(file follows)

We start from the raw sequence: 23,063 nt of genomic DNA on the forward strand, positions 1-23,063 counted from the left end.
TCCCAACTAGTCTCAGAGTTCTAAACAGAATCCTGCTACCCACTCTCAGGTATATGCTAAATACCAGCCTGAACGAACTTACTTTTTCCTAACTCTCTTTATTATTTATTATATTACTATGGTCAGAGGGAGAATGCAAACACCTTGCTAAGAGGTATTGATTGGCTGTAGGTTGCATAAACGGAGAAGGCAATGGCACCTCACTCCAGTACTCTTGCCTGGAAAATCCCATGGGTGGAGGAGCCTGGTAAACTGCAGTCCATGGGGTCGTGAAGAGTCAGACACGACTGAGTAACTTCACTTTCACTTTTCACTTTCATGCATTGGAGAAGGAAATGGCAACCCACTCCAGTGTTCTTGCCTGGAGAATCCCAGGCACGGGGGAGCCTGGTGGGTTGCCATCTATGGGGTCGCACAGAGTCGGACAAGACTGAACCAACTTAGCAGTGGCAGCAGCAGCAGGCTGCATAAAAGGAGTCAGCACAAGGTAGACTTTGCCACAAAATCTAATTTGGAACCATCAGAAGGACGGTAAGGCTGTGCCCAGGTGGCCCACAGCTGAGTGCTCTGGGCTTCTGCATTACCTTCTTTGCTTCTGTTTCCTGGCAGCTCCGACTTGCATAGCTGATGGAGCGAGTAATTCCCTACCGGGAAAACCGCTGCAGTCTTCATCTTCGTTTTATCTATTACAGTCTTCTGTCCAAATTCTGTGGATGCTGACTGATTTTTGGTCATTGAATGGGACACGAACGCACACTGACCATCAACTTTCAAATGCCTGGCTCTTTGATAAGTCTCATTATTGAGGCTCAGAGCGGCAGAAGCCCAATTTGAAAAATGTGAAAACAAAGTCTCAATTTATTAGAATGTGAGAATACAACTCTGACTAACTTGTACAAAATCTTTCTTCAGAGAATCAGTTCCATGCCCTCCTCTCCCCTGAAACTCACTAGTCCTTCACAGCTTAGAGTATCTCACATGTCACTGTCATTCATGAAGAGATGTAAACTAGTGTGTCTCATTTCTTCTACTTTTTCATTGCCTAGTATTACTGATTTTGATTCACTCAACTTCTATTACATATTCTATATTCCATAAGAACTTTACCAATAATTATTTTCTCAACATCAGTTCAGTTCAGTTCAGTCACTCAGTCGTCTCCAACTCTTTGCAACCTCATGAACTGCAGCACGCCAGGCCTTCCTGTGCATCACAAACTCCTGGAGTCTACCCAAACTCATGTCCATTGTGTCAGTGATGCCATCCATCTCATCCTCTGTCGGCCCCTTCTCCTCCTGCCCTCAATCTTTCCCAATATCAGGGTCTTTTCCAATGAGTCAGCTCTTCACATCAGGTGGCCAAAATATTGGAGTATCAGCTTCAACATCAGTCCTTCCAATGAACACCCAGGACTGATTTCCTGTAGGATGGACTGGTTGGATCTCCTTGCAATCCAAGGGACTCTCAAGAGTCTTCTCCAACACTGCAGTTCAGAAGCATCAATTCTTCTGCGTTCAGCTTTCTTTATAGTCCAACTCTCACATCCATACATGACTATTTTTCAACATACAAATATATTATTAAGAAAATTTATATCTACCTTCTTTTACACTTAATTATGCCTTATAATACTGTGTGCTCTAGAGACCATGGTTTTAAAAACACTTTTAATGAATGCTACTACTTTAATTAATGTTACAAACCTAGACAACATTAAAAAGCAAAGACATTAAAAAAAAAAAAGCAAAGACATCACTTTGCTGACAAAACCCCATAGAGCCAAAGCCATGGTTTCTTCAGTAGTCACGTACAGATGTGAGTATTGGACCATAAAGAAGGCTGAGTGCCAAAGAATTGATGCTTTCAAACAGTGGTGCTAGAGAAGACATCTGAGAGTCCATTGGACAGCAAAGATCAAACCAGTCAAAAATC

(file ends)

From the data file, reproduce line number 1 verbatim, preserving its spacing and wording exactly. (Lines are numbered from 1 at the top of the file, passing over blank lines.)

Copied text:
We start from the raw sequence: 23,063 nt of genomic DNA on the forward strand, positions 1-23,063 counted from the left end.